Some festivals have better slogan opportunities than most.

Like the annual Central Maine Egg Festival in Pittsfield. If you were trying to attract folks, you could call it “egg-citing” and “eggs-actly the kind of festival Maine needs.”

Or you could say there are “dozens” of reasons to come and that good times are “waiting to hatch.”

You could. Or you could just list an attraction like a 10-foot-diameter frying pan, a quiche and cheesecake contest, an “egglympics” contest of egg-related races and stunts, and a parade.

That’s basically what the Central Maine Egg Festival organizers have been doing for 40 years.

And it works.

They attract about 35,000 people for their five-day festival, located in a picturesque town between Waterville and Bangor. They do, however, refer to the festival as an eggstravaganza on the town of Pittsfield website. So that helps, too.

Not to mention the fact that this year, the Texas Flying Legends will fly their World War II fighters and a bomber into Pittsfield on the Saturday of the festival.

This year’s festival runs Tuesday through the following Saturday, July 21, with dozens of events. There’s a street dance, art show and historical displays. There are the Egglympics for kids featuring a five-egg relay race, an egg toss, a rubber chicken throw, a squirt gun fight and other similarly wacky competitions.

There’s a kid’s parade and kid’s carnival, a quiche and cheesecake contest, another parade, a sack race, a costume contest, a window painting contest, musical performances and fireworks.

Basically, what started out as a celebration of the area’s egg farm industry has grown into a celebration of small-town life.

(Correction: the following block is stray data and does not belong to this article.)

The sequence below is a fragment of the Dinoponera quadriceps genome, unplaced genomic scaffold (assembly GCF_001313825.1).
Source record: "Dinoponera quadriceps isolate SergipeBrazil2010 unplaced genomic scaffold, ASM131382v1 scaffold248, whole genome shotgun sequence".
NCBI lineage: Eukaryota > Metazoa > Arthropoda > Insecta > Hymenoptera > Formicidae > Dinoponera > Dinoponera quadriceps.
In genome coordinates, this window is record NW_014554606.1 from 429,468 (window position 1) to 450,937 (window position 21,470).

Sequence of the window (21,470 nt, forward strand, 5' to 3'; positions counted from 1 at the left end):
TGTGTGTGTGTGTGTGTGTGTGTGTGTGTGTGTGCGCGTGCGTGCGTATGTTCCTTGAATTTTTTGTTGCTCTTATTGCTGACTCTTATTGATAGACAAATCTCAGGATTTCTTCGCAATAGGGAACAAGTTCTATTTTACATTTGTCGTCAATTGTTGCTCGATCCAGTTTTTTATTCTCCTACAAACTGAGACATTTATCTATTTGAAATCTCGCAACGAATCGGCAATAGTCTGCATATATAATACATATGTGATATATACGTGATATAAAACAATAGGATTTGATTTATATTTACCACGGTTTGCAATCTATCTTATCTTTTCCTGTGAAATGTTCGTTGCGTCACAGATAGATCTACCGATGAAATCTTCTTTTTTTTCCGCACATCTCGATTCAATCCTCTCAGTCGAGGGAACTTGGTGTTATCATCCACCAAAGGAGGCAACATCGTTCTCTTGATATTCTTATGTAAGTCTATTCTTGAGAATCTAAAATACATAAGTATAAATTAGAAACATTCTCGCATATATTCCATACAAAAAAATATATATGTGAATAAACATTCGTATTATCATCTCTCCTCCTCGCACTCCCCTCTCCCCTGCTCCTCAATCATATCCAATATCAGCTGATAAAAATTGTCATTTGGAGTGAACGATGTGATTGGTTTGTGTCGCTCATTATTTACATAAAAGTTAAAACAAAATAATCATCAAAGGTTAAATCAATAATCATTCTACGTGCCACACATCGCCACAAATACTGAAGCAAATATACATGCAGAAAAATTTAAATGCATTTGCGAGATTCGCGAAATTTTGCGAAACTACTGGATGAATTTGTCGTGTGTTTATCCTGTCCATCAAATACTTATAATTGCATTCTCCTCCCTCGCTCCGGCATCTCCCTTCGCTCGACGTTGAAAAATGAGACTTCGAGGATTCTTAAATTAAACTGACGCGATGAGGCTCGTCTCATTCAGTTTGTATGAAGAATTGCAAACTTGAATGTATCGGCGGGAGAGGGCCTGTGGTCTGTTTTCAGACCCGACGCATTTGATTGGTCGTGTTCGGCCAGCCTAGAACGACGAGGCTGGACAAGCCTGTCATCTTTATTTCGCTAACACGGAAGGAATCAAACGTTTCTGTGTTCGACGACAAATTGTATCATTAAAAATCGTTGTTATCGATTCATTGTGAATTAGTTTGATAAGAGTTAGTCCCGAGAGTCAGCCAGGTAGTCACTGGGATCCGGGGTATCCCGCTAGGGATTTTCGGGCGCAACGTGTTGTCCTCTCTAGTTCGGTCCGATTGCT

In a big way.

Steve McCarron, president of the festival, thinks it’s survived all these years because the main mission was never to just tout the egg. It was “to provide a venue where small central Maine nonprofit groups can have a successful annual fundraiser,” he said.

So although the festival idea was “hatched” as a way to celebrate eggs, today the egg connection is just gravy, so to speak.

But the egg focus did provide the festival with its most unusual historic artifact — the giant frying pan, which was made specially for the festival in 1973.

The frying pan weighs 300 pounds, was made by Alcoa Aluminum, and coated with Teflon by DuPont. At one time, it had a special gas burner placed under it to heat it up, but now it’s just for looks, because wear and tear has rendered it sort of unappetizing. The pan is so big, it has to be stored with heavy construction equipment at Cianbro in Pittsfield.

But the festival itself can’t be contained.

Even if the egg industry in central Maine isn’t what it once was, community spirit certainly is.

Crack that in your pan and fry it.

Ray Routhier — 791-6454

[email protected]

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